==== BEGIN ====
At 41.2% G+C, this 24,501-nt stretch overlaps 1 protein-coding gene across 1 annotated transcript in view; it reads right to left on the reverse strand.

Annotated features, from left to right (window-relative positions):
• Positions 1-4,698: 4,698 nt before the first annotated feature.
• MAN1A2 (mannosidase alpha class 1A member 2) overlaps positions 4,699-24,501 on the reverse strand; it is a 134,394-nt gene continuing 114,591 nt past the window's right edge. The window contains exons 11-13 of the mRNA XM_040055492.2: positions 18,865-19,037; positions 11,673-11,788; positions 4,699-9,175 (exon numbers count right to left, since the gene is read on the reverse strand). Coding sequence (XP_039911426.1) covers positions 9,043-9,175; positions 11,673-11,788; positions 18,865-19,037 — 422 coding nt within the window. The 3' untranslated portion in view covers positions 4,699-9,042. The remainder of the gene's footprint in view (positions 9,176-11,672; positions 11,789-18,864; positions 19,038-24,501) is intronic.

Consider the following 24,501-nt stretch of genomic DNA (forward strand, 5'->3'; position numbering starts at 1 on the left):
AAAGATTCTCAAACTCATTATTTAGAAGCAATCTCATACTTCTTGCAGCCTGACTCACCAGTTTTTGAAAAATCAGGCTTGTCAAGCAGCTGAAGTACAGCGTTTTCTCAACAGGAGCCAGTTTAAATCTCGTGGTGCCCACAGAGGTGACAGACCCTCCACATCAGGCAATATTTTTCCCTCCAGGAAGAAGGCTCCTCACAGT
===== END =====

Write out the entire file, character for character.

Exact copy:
At 41.2% G+C, this 24,501-nt stretch overlaps 1 protein-coding gene across 1 annotated transcript in view; it reads right to left on the reverse strand.

Annotated features, from left to right (window-relative positions):
• Positions 1-4,698: 4,698 nt before the first annotated feature.
• MAN1A2 (mannosidase alpha class 1A member 2) overlaps positions 4,699-24,501 on the reverse strand; it is a 134,394-nt gene continuing 114,591 nt past the window's right edge. The window contains exons 11-13 of the mRNA XM_040055492.2: positions 18,865-19,037; positions 11,673-11,788; positions 4,699-9,175 (exon numbers count right to left, since the gene is read on the reverse strand). Coding sequence (XP_039911426.1) covers positions 9,043-9,175; positions 11,673-11,788; positions 18,865-19,037 — 422 coding nt within the window. The 3' untranslated portion in view covers positions 4,699-9,042. The remainder of the gene's footprint in view (positions 9,176-11,672; positions 11,789-18,864; positions 19,038-24,501) is intronic.

Consider the following 24,501-nt stretch of genomic DNA (forward strand, 5'->3'; position numbering starts at 1 on the left):
AAAGATTCTCAAACTCATTATTTAGAAGCAATCTCATACTTCTTGCAGCCTGACTCACCAGTTTTTGAAAAATCAGGCTTGTCAAGCAGCTGAAGTACAGCGTTTTCTCAACAGGAGCCAGTTTAAATCTCGTGGTGCCCACAGAGGTGACAGACCCTCCACATCAGGCAATATTTTTCCCTCCAGGAAGAAGGCTCCTCACAGT